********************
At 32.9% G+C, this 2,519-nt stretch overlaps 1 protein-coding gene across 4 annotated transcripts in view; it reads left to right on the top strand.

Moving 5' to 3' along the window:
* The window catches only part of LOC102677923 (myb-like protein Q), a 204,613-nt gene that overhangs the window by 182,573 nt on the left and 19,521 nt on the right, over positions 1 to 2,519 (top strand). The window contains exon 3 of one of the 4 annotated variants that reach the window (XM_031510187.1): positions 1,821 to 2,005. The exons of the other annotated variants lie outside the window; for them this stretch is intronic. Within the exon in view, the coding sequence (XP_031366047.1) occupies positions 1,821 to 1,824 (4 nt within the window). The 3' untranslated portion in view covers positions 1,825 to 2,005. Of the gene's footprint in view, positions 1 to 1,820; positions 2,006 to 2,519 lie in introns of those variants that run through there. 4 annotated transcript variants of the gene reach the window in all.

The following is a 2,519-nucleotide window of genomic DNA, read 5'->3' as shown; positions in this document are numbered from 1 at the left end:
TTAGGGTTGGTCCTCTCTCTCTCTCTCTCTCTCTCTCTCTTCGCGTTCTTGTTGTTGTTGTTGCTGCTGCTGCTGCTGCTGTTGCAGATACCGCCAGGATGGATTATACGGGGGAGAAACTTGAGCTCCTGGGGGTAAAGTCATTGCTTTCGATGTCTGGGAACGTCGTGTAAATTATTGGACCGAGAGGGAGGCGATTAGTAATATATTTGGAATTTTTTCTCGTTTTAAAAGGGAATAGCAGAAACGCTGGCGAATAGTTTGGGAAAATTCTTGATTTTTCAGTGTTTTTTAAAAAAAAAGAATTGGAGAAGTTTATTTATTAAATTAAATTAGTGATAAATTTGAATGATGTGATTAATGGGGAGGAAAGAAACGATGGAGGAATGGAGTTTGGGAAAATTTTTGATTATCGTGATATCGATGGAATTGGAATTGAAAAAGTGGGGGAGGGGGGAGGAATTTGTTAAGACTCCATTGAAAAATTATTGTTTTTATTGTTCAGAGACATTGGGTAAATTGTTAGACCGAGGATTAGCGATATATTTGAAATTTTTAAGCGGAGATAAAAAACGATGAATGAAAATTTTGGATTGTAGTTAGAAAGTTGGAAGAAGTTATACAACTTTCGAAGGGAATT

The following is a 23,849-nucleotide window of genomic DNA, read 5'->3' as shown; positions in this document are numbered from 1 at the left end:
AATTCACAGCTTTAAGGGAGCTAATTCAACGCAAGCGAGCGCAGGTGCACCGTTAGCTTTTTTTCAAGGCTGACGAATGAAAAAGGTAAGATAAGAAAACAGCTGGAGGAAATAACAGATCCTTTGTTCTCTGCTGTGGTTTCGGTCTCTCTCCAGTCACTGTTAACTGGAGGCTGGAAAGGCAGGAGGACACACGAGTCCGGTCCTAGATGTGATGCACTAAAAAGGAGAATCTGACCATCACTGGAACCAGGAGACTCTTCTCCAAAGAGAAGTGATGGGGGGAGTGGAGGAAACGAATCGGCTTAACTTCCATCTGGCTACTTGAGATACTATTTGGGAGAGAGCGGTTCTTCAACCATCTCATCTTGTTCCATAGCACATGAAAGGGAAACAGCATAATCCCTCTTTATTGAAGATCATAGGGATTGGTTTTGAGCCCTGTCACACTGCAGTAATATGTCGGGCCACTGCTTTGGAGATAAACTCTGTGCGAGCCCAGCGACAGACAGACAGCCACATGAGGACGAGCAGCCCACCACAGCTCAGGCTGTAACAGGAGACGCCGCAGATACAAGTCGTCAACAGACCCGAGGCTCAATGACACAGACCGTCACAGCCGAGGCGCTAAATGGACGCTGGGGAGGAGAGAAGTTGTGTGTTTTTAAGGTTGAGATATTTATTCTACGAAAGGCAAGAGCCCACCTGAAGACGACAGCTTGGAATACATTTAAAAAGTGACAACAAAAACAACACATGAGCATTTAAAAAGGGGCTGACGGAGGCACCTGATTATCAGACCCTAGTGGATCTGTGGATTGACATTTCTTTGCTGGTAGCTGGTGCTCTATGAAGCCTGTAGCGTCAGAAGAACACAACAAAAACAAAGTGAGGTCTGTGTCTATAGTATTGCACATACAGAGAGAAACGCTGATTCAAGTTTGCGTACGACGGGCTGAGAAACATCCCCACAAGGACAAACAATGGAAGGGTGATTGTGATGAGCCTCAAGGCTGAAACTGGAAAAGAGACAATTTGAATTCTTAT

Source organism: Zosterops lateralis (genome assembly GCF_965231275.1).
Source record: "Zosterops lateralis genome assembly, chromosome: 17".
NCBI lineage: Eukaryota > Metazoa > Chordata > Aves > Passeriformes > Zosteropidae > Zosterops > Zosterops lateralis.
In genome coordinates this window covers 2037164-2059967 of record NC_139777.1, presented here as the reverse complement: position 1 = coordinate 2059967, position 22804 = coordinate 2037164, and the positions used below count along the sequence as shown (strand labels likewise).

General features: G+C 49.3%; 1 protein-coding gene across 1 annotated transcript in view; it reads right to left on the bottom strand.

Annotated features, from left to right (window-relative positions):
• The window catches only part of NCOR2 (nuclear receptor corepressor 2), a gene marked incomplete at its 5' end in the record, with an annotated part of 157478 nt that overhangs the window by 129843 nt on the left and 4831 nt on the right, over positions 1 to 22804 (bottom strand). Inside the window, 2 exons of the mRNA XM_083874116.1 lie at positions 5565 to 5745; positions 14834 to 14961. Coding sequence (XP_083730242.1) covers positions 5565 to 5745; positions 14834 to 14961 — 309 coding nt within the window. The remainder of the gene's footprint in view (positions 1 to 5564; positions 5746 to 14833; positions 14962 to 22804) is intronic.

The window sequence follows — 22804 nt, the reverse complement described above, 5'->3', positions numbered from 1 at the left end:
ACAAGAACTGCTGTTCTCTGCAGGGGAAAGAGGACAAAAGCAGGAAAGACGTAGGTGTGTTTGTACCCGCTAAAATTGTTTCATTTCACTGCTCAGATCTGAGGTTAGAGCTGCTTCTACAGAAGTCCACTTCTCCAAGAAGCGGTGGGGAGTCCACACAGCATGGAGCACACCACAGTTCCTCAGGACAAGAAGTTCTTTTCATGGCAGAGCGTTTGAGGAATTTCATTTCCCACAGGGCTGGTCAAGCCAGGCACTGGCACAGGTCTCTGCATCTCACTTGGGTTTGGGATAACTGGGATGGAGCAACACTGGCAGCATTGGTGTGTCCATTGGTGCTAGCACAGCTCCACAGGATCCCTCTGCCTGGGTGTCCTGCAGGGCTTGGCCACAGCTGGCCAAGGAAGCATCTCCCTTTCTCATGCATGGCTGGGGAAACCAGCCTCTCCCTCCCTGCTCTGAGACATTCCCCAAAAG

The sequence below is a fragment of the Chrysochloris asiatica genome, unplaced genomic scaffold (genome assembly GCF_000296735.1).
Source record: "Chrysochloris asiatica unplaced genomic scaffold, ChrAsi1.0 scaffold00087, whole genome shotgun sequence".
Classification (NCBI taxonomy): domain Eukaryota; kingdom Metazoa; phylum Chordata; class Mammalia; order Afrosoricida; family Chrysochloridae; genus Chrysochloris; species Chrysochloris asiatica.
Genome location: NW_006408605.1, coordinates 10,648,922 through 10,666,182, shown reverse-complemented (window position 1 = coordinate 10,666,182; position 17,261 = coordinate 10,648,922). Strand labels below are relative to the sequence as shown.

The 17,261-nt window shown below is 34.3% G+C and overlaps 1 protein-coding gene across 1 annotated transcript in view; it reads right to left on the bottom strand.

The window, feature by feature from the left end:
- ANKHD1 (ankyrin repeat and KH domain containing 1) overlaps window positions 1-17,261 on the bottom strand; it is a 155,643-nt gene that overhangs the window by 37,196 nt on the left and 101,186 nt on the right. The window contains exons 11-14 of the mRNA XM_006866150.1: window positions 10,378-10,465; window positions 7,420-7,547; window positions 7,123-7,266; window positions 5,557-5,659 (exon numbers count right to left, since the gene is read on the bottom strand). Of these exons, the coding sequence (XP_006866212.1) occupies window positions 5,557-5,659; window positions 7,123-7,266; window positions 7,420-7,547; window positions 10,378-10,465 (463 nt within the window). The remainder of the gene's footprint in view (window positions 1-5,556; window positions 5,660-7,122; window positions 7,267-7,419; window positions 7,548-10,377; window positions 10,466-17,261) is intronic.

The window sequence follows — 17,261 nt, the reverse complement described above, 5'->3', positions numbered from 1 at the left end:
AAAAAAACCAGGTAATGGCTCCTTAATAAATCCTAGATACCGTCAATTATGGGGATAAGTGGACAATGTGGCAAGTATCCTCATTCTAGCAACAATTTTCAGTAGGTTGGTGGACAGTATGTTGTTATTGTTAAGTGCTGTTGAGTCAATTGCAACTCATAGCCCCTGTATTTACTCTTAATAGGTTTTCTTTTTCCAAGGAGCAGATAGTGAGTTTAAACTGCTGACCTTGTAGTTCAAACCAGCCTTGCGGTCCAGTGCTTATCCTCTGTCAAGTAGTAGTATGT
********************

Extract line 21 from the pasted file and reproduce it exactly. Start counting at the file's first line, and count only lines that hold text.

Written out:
The 17,261-nt window shown below is 34.3% G+C and overlaps 1 protein-coding gene across 1 annotated transcript in view; it reads right to left on the bottom strand.